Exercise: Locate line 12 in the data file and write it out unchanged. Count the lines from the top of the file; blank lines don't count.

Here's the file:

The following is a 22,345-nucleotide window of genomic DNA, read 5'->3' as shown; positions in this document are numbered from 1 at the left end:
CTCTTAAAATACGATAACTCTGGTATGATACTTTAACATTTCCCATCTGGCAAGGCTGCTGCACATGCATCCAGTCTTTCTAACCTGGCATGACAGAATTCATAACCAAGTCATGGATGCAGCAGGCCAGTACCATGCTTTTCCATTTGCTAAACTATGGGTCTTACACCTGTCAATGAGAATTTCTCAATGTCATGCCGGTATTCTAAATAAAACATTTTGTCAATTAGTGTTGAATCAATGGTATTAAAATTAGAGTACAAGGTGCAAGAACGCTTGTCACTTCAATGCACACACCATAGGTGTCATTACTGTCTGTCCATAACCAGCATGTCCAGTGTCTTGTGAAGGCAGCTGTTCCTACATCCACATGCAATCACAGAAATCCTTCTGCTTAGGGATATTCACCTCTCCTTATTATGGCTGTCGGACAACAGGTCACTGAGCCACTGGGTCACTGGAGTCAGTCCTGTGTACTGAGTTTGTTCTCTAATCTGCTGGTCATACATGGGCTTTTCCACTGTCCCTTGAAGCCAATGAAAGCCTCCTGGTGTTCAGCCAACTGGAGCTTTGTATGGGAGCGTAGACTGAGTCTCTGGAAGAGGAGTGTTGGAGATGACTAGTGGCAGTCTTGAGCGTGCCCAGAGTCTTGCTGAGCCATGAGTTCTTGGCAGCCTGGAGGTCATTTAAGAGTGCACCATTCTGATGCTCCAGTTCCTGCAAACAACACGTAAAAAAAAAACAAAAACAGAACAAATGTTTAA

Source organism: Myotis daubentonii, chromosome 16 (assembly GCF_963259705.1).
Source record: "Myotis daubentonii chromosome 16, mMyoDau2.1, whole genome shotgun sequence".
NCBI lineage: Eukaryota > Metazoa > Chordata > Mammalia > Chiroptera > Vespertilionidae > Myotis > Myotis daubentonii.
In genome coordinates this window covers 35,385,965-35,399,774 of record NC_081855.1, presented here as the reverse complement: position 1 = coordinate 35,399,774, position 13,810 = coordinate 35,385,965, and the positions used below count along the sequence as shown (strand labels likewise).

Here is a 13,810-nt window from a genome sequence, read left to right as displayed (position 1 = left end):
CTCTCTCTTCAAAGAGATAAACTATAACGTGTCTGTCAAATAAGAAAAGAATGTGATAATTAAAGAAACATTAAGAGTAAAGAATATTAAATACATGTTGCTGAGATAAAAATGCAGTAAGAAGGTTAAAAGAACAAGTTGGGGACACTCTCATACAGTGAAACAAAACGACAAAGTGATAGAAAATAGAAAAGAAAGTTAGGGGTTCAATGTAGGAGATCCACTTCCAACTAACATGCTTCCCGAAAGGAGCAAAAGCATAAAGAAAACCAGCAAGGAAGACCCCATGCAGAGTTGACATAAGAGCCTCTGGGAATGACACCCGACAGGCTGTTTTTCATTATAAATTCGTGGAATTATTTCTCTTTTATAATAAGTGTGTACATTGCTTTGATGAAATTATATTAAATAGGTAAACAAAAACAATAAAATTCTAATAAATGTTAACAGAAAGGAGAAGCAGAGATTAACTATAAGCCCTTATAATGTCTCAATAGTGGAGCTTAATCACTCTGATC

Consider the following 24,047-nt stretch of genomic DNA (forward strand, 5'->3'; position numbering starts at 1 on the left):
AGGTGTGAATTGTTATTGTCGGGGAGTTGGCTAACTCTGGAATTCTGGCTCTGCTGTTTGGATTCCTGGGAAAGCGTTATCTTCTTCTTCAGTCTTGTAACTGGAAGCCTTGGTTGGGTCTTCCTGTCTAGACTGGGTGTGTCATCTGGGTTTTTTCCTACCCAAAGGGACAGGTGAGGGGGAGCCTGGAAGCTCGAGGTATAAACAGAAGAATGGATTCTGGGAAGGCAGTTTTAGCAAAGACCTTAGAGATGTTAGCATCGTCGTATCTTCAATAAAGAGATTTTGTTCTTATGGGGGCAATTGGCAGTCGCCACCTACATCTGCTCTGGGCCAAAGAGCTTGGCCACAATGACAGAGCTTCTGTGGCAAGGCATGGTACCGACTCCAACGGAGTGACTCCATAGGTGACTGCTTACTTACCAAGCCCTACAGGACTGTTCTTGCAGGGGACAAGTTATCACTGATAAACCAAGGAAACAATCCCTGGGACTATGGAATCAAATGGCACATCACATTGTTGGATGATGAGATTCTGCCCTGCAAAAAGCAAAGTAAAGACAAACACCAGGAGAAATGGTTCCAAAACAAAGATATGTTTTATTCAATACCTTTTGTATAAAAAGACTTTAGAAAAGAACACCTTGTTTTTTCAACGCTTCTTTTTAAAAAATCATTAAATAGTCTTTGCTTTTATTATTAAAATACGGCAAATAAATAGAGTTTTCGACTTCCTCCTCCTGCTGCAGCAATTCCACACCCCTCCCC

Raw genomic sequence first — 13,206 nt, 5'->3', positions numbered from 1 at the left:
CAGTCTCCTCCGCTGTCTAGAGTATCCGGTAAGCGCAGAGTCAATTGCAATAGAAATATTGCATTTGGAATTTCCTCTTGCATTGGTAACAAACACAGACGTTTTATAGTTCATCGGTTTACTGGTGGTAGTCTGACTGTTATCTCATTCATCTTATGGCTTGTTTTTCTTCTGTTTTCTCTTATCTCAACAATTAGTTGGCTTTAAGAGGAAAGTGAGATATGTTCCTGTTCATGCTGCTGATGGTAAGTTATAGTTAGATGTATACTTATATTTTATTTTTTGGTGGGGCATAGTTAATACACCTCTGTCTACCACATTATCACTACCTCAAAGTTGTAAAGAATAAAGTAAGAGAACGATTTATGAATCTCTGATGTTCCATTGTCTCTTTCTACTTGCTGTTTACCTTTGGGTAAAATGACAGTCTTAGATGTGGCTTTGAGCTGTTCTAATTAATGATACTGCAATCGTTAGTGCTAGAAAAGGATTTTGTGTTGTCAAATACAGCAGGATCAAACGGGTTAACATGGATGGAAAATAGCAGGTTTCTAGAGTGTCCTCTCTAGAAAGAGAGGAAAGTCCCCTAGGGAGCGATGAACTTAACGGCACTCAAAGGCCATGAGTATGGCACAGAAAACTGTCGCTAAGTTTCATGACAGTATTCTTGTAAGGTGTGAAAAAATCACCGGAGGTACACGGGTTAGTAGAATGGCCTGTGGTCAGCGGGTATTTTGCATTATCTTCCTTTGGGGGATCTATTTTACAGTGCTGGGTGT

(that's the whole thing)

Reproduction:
CAGTCTCCTCCGCTGTCTAGAGTATCCGGTAAGCGCAGAGTCAATTGCAATAGAAATATTGCATTTGGAATTTCCTCTTGCATTGGTAACAAACACAGACGTTTTATAGTTCATCGGTTTACTGGTGGTAGTCTGACTGTTATCTCATTCATCTTATGGCTTGTTTTTCTTCTGTTTTCTCTTATCTCAACAATTAGTTGGCTTTAAGAGGAAAGTGAGATATGTTCCTGTTCATGCTGCTGATGGTAAGTTATAGTTAGATGTATACTTATATTTTATTTTTTGGTGGGGCATAGTTAATACACCTCTGTCTACCACATTATCACTACCTCAAAGTTGTAAAGAATAAAGTAAGAGAACGATTTATGAATCTCTGATGTTCCATTGTCTCTTTCTACTTGCTGTTTACCTTTGGGTAAAATGACAGTCTTAGATGTGGCTTTGAGCTGTTCTAATTAATGATACTGCAATCGTTAGTGCTAGAAAAGGATTTTGTGTTGTCAAATACAGCAGGATCAAACGGGTTAACATGGATGGAAAATAGCAGGTTTCTAGAGTGTCCTCTCTAGAAAGAGAGGAAAGTCCCCTAGGGAGCGATGAACTTAACGGCACTCAAAGGCCATGAGTATGGCACAGAAAACTGTCGCTAAGTTTCATGACAGTATTCTTGTAAGGTGTGAAAAAATCACCGGAGGTACACGGGTTAGTAGAATGGCCTGTGGTCAGCGGGTATTTTGCATTATCTTCCTTTGGGGGATCTATTTTACAGTGCTGGGTGT